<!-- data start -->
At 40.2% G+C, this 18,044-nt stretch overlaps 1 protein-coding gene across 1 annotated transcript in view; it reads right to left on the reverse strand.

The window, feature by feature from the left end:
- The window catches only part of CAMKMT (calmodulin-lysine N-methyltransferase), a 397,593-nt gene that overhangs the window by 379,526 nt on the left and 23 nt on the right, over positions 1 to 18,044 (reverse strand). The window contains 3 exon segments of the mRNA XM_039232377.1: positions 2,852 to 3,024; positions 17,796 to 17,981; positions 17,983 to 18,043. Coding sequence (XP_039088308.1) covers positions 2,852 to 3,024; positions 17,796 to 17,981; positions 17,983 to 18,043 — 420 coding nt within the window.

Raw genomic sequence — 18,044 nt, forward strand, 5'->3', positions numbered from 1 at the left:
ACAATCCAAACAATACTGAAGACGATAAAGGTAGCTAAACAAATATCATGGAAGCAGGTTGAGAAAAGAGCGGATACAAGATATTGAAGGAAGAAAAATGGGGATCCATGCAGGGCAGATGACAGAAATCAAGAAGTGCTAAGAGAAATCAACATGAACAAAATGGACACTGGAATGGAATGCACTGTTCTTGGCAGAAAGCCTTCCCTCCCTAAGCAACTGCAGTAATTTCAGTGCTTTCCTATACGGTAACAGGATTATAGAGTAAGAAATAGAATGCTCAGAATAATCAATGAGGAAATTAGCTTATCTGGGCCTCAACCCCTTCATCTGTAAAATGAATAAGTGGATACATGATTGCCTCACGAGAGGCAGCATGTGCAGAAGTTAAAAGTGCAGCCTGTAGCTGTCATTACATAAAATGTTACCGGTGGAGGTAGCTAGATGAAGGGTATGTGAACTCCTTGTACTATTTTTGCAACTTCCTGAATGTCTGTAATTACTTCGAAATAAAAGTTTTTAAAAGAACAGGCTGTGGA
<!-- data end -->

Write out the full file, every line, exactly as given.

At 40.2% G+C, this 18,044-nt stretch overlaps 1 protein-coding gene across 1 annotated transcript in view; it reads right to left on the reverse strand.

The window, feature by feature from the left end:
- The window catches only part of CAMKMT (calmodulin-lysine N-methyltransferase), a 397,593-nt gene that overhangs the window by 379,526 nt on the left and 23 nt on the right, over positions 1 to 18,044 (reverse strand). The window contains 3 exon segments of the mRNA XM_039232377.1: positions 2,852 to 3,024; positions 17,796 to 17,981; positions 17,983 to 18,043. Coding sequence (XP_039088308.1) covers positions 2,852 to 3,024; positions 17,796 to 17,981; positions 17,983 to 18,043 — 420 coding nt within the window.

Raw genomic sequence — 18,044 nt, forward strand, 5'->3', positions numbered from 1 at the left:
ACAATCCAAACAATACTGAAGACGATAAAGGTAGCTAAACAAATATCATGGAAGCAGGTTGAGAAAAGAGCGGATACAAGATATTGAAGGAAGAAAAATGGGGATCCATGCAGGGCAGATGACAGAAATCAAGAAGTGCTAAGAGAAATCAACATGAACAAAATGGACACTGGAATGGAATGCACTGTTCTTGGCAGAAAGCCTTCCCTCCCTAAGCAACTGCAGTAATTTCAGTGCTTTCCTATACGGTAACAGGATTATAGAGTAAGAAATAGAATGCTCAGAATAATCAATGAGGAAATTAGCTTATCTGGGCCTCAACCCCTTCATCTGTAAAATGAATAAGTGGATACATGATTGCCTCACGAGAGGCAGCATGTGCAGAAGTTAAAAGTGCAGCCTGTAGCTGTCATTACATAAAATGTTACCGGTGGAGGTAGCTAGATGAAGGGTATGTGAACTCCTTGTACTATTTTTGCAACTTCCTGAATGTCTGTAATTACTTCGAAATAAAAGTTTTTAAAAGAACAGGCTGTGGA